Nov 11, 2005

The death of management?



Time magazine speculates that maybe decisions taken by individuals might have a better chance of success if some kind of market decides on it. Wisdom of the crowds again?

Together, you are buyers and sellers of your company's future. Through your trades, you determine what is going to happen and then decide how your company should respond. With employees in the trading pits betting on the future, who needs the manager in the corner office?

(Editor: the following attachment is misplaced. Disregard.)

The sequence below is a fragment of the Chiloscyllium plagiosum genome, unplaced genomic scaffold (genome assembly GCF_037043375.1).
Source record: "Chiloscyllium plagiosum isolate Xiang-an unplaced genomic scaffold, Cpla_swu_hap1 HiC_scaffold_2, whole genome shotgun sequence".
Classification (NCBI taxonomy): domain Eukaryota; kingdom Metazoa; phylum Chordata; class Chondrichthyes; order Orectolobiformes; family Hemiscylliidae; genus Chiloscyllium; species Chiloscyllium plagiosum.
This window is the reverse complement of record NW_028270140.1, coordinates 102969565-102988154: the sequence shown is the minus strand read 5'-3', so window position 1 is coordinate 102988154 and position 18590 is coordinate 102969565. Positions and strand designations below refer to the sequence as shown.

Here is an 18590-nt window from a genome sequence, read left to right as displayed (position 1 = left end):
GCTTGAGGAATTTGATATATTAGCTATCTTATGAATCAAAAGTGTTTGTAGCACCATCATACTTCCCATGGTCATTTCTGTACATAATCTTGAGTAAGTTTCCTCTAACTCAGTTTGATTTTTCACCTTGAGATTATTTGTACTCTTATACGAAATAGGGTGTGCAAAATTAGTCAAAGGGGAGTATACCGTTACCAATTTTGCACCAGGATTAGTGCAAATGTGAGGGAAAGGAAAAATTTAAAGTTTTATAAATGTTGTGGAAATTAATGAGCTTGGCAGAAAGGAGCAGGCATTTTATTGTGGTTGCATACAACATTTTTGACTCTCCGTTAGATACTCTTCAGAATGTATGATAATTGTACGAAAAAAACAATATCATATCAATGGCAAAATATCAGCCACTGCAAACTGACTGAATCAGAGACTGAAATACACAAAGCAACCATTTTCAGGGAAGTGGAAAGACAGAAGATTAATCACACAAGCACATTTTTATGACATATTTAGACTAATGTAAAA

That scenario isn't as farfetched as you might think. It's called a prediction market, based on the notion that a marketplace is a better organizer of insight and predictor of the future than individuals are. Once confined to research universities, the idea of markets working within companies has started to seep out into some of the nation's largest corporations. Companies from Microsoft to Eli Lilly and Hewlett-Packard are bringing the market inside, with workers trading futures contracts on such "commodities" as sales, product success and supplier behavior. The concept: a work force contains vast amounts of untapped, useful information that a market can unlock. "Markets are likely to revolutionize corporate forecasting and decision making," says Robin Hanson, an economist at George Mason University, in Virginia, who has researched and developed markets. "Strategic decisions, such as mergers, product introductions, regional expansions and changing CEOs, could be effectively delegated to people far down the corporate hierarchy, people not selected by or even known to top management."